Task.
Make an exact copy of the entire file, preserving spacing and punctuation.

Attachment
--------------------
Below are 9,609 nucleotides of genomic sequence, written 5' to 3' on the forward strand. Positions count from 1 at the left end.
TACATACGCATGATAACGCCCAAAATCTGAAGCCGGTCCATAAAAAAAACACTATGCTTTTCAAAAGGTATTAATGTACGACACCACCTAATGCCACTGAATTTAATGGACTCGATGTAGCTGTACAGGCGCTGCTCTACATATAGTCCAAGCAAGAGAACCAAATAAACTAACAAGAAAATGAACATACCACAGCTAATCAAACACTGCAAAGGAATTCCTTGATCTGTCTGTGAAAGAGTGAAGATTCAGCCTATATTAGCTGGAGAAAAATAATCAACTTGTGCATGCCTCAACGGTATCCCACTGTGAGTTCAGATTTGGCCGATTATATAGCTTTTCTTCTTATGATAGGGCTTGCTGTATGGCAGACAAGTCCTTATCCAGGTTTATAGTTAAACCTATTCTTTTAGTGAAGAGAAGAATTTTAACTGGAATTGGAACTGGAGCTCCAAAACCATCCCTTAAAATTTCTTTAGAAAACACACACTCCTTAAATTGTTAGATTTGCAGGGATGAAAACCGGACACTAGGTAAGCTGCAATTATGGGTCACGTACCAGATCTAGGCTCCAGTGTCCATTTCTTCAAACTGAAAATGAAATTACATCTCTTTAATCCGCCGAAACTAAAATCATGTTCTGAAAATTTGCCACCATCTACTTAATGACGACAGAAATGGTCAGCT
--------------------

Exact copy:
Below are 9,609 nucleotides of genomic sequence, written 5' to 3' on the forward strand. Positions count from 1 at the left end.
TACATACGCATGATAACGCCCAAAATCTGAAGCCGGTCCATAAAAAAAACACTATGCTTTTCAAAAGGTATTAATGTACGACACCACCTAATGCCACTGAATTTAATGGACTCGATGTAGCTGTACAGGCGCTGCTCTACATATAGTCCAAGCAAGAGAACCAAATAAACTAACAAGAAAATGAACATACCACAGCTAATCAAACACTGCAAAGGAATTCCTTGATCTGTCTGTGAAAGAGTGAAGATTCAGCCTATATTAGCTGGAGAAAAATAATCAACTTGTGCATGCCTCAACGGTATCCCACTGTGAGTTCAGATTTGGCCGATTATATAGCTTTTCTTCTTATGATAGGGCTTGCTGTATGGCAGACAAGTCCTTATCCAGGTTTATAGTTAAACCTATTCTTTTAGTGAAGAGAAGAATTTTAACTGGAATTGGAACTGGAGCTCCAAAACCATCCCTTAAAATTTCTTTAGAAAACACACACTCCTTAAATTGTTAGATTTGCAGGGATGAAAACCGGACACTAGGTAAGCTGCAATTATGGGTCACGTACCAGATCTAGGCTCCAGTGTCCATTTCTTCAAACTGAAAATGAAATTACATCTCTTTAATCCGCCGAAACTAAAATCATGTTCTGAAAATTTGCCACCATCTACTTAATGACGACAGAAATGGTCAGCT